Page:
Background Information



H-plan houseRef 1-13
A house with two cross-wings at right-angles to the main hall, giving an H shaped plan.

See Halifax house and Hall-and-cross-wing

HabickRef 1-H20
A mediæval instrument used in cloth making to hold the fabric under tension during the final preparation and dressing.

See Tenter

HackneyRef 1-1321
A 4-wheeled carriage pulled by 2 horses

HaighRef 1-678
Used in place names – such as Haigh House which was recorded as Le Hagh House [1498] - the element is derived from hagh or hage, meaning a hedge or a copse near a valley.

See Haigh

Hairy wood antRef 1-530
A large ant – Formica lugubris – found at Hardcastle Crags. It is a scavenger and hunts other invertebrates in woodlands. It builds prominent nest mounds in upland areas at sites which are exposed to the sun, typically along woodland paths and clearings

Half & halfRef 1-2309
An alcoholic drink, half ale, half porter

Half-baptisedRef 1-H18
Someone who was baptised at a private christening and not in church

HalfcrownRef 1-2985
Unit of British currency before decimalisation equivalent to 30d = 2s/6d = two shillings and sixpence.

Henry VIII issued a halfcrown in 1526.

The decimal equivalent is 12½p

See Crown

HalfpennyRef 1-2986
Unit of currency before decimalisation equivalent to ½d = half a penny.

A halfpenny coin was issued by Alfred the Great in 886. The copper half-penny was introduced by Charles II in 1672 and carried the portrait of Britannia – see token.

In the 16th and 17th centuries, the halfpenny was known as an ob.

After decimalisation, the name was used for ½p coin.

The coin was discontinued in February 1984.

Abbreviated to ha'penny the word is pronounced like hayp'ney; the plural is halfpennies, pronounced hayp'nies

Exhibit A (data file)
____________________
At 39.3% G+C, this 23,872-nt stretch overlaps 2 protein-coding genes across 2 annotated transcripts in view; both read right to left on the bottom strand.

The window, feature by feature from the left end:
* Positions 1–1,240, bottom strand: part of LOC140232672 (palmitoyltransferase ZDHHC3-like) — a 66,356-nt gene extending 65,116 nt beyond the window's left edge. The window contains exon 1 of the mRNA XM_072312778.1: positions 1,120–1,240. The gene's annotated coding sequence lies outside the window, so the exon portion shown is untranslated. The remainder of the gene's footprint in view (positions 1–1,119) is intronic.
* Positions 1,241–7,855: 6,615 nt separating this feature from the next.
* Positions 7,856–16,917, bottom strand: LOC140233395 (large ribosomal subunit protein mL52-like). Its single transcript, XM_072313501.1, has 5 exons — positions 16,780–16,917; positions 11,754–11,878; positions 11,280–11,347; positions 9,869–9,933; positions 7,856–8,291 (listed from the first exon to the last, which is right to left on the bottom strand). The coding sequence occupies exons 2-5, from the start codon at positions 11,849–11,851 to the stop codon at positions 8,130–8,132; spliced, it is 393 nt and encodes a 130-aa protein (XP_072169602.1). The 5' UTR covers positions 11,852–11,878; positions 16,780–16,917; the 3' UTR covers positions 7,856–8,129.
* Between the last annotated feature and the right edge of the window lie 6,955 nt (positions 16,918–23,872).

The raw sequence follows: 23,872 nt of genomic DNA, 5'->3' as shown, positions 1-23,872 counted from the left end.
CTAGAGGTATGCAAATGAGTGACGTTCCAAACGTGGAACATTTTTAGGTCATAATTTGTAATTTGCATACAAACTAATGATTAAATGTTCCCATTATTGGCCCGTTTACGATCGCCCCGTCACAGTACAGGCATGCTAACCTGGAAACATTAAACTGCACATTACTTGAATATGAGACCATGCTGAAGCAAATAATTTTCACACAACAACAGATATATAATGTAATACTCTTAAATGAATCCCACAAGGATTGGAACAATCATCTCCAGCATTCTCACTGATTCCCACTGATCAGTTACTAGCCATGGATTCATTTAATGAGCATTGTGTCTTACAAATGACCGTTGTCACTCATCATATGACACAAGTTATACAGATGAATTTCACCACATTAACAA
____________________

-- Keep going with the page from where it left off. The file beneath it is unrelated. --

The value of 1½d was pronounced three-haypence. This should not be confused with the value of 3½d which was pronounced thruppence hayp'ney

HalhRef 1-555
The Old English element halh or holh means a hollow, and may be used in names such as Halifax and Ridehalgh.

See Haugh

Hall-and-cross-wingRef 1-21
A house design with a central hall – possibly with an aisle and/or a cross-passage – and either:

  • A single cross-wing at right-angles to the main hall, giving a T or L plan, or
  • Two cross-wings at right-angles to the main hall, giving an H or U plan

This design evolved from the 15th century – 1400 to 1580 – by adding extensions to an existing hall. This is probably the most common form of houses in the district. In some cases – such as Elland New Hall and Shibden Hall – the house was built to this design. Around 1580, this was superseded by the cross passage design.

Amongst the many examples are

Akroyd Farm, Wadsworth
Bin Royd, Norland
Brearley Hall, Luddendenfoot
Carr House Farm, Todmorden
Dean House, Shelf
Grain Farm, Pecket Well
Great House, Elland
Great House, Midgley

Greenwood Lee, Heptonstall
Hartley Royd Farm, Warley
Howroyd Hall, Barkisland
Lane Ends Farm, Norland
Low Bentley Farm, Shelf
Marsh Hall, Northowram
Mayroyd House, Hebden Bridge
New Hall, Elland

Peel House, Luddenden
Roebucks, Warley
The Stubb, Cragg Vale
Town House, Norland
Upper Foot Farm, Luddendenfoot

Hall in the Wood WheelRef 1-H48
The original name of Samuel Crompton's spinning mule. He developed the mule for use in his own home at Bolton which was called Hall i'th' wood

HallmootRef 1-1459
Aka Hallmote, Halmote. A manorial court – combining a court leet and a court customary – and presided over by the lord's steward or bailiff

HallmoteRef 1-H22
See Hallmoot

HalloweenRef 1-H17
A festivity on 31st October.

This was the eve of Samhain, the Celtic new year, when all laws of space and time were suspended and the spirit world mixed with the living. It was customary to dress up and to make noise to frighten away the spirits.

The Romans grafted their own autumn celebrations for Pomona, the goddess of fruit and trees – apple bobbing may originate in this.

The Irish took the Celtic belief with them when they emigrated to the USA in the 19th century

Halls & HousesRef 1-510
A great many splendid halls and houses were built in the district in the mediæval and post-mediæval period, especially the aisled houses and Halifax houses.

Typically, these were originally timber buildings, and cased in stone at a later date.